This suggests that Gallup has some sort of silver bullet that can lead to improved engagement, which will magically improve a host of effectiveness outcomes for the organization. And, of course, it assumes that there are 12 universal drivers of employee engagement.
Here’s a novel idea: Why not ask your own workers what motivates them to do their very best for your organization? What helps them to stay focused on their work, to want to get up and come to work each day and to stay with the organization? I’ll bet the answers you receive show an enormous amount of variability. You should be using those answers to drive your own assessment of engagement within your workplace.
Anyone who knows me professionally is aware that I am a strong advocate for creating companies that deliberately address the issue of the work-life interface. I am a huge proponent of interventions like work flexibility because they create a win-win scenario for organizations and employees. I can often be convinced that various work-life practices can produce benefits for the organization and the employee that are truly sustainable and make an impact.
That being said, there is no way I can be convinced that Bring Your Parents to Work Day is anything but silly (and probably a few other descriptors that force the APA editors to redacted this redacted and ensure that I am redacted redacted redacted redacted redacted and never allowed to redacted redacted redacted redacted ever again). And quite frankly, I agree wholeheartedly with almost everything Alison Green argues about this issue. I was disturbed that LinkedIn would think that was a good idea, but I nearly fell out of my chair when I saw that Google was doing the same thing (maybe Google is not as close to ruling the world as I thought).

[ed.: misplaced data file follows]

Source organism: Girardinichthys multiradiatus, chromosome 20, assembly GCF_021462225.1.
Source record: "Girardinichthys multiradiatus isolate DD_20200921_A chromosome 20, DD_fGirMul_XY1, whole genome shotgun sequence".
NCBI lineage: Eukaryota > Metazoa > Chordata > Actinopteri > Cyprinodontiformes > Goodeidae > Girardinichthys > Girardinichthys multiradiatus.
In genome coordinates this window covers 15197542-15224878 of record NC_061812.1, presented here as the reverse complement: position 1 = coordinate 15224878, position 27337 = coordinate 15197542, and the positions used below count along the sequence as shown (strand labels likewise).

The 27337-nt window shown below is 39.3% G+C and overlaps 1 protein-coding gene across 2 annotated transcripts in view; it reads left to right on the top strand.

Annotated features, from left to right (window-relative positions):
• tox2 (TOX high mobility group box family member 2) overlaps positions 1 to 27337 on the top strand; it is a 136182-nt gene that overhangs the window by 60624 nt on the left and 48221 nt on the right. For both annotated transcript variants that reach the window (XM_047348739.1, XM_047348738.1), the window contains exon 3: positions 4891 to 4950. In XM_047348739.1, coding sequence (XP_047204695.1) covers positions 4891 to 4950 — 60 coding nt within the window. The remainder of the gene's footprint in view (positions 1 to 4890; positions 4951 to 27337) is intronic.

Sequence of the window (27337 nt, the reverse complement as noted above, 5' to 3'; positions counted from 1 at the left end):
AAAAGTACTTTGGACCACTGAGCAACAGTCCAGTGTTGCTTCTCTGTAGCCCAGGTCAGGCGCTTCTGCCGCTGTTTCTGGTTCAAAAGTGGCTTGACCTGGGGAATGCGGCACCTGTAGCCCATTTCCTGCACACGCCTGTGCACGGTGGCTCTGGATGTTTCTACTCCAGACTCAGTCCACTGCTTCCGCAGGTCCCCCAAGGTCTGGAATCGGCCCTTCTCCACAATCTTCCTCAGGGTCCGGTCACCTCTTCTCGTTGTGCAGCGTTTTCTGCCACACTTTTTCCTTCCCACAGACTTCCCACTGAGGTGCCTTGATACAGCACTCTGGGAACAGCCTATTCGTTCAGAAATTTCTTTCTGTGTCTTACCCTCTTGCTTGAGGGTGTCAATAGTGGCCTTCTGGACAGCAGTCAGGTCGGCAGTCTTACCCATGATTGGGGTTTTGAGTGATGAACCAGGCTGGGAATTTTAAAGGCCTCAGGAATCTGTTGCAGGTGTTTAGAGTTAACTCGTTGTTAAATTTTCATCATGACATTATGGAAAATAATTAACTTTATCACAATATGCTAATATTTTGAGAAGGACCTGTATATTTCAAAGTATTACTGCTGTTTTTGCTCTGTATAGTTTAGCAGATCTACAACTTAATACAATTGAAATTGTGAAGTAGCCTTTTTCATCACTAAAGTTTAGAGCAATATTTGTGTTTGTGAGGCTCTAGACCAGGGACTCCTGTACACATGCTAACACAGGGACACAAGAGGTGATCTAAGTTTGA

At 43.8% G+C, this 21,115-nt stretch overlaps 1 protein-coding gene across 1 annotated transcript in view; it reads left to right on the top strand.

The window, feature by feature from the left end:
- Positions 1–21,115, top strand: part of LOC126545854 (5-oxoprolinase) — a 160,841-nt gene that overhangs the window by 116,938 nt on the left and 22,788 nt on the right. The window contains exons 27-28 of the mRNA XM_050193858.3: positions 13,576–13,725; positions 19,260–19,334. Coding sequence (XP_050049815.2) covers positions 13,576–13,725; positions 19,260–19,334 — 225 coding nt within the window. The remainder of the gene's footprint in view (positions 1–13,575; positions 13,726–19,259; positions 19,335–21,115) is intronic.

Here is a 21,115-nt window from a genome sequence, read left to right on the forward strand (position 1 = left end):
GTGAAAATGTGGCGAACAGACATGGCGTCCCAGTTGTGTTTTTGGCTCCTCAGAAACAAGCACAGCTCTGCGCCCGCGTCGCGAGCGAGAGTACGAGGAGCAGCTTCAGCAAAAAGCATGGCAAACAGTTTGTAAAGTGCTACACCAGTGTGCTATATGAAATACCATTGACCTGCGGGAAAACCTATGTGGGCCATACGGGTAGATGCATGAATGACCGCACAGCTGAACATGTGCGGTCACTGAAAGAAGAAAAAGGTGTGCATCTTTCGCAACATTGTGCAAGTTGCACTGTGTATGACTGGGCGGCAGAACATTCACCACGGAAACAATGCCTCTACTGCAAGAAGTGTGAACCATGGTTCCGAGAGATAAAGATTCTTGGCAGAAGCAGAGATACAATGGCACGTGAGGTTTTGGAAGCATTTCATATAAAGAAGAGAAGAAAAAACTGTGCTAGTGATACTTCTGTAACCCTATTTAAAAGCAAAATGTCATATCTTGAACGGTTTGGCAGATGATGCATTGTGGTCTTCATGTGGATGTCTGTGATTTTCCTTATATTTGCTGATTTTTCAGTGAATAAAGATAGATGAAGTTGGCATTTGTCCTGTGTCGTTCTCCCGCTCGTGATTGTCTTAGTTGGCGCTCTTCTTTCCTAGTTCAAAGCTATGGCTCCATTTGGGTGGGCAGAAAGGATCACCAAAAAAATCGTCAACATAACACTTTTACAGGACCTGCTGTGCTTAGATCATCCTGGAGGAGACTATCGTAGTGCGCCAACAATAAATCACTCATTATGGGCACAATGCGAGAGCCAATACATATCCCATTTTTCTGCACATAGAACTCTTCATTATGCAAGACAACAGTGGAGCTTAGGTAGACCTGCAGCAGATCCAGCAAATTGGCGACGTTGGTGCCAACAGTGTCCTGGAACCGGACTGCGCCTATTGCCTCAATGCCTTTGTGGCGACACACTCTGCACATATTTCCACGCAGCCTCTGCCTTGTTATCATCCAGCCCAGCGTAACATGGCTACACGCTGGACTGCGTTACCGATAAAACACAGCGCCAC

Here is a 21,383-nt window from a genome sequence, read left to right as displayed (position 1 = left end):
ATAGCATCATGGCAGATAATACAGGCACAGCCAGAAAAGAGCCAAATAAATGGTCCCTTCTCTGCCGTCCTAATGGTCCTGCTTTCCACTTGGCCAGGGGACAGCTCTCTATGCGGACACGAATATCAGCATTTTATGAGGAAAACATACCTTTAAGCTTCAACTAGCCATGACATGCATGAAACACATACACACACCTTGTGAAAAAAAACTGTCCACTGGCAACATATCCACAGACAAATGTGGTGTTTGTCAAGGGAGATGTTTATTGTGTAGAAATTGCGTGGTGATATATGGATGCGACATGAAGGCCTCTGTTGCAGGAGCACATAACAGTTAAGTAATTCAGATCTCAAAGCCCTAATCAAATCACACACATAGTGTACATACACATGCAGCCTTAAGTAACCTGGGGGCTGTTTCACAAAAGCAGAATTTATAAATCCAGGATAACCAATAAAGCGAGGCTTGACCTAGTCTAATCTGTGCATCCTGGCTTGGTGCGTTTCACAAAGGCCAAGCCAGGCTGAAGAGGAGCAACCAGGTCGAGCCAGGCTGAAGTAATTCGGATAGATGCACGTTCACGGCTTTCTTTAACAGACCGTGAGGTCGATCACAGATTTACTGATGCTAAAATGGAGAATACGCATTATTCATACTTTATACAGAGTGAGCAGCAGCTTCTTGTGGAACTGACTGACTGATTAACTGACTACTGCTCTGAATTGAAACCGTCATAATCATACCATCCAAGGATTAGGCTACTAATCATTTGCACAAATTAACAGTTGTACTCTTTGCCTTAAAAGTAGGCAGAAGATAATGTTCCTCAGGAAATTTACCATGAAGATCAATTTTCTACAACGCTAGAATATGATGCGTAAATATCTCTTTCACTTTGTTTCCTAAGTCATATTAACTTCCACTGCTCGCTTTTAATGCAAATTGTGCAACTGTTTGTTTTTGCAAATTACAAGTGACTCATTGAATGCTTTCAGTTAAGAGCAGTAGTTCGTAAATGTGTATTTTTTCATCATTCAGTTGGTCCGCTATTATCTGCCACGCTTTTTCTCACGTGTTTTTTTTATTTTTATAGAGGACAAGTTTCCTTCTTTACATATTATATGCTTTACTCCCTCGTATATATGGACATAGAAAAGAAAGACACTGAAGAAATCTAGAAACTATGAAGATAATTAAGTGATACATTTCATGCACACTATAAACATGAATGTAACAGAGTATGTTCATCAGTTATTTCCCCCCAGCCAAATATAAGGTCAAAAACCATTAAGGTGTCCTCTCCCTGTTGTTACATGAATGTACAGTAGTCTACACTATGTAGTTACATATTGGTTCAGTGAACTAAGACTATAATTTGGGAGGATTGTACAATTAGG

I already knew parents were overinvolved with their children at younger ages, but Bring Your Parents to Work Day is even a bigger problem. I don’t mind when someone’s parents drop by the office and get a brief tour from their child before they head off to lunch together. But the idea that somehow, parents and their adult children cannot discuss what they do in their professional lives without formalized tours and other goofy, time-wasting programs is a bit ridiculous. Alison Green may be right when she says this is just another element of the coddling that has occurred in the lives people who are starting to enter the workforce.
To which, all I can say is…Stop already! Enough with the goofy gimmicks. Stop wasting time coming up with the next silly idea, like Bring Your Parents to Work Day, that is not going to have a significant impact on the work culture. Quite frankly, it takes the focus away from where it should be – creating workplace cultures and processes that actually improve the way work is done. I suppose the powers that be at Google and LinkedIn can rest assured that if they decide to terminate an employee, the efforts to get workers’ parents more involved will also lead to parents challenging those terminations and intervening on their children’s behalf. And, that will just encourage this phenomenon to spread.
Photo Credit: ©iStockphoto.com/a_stepanov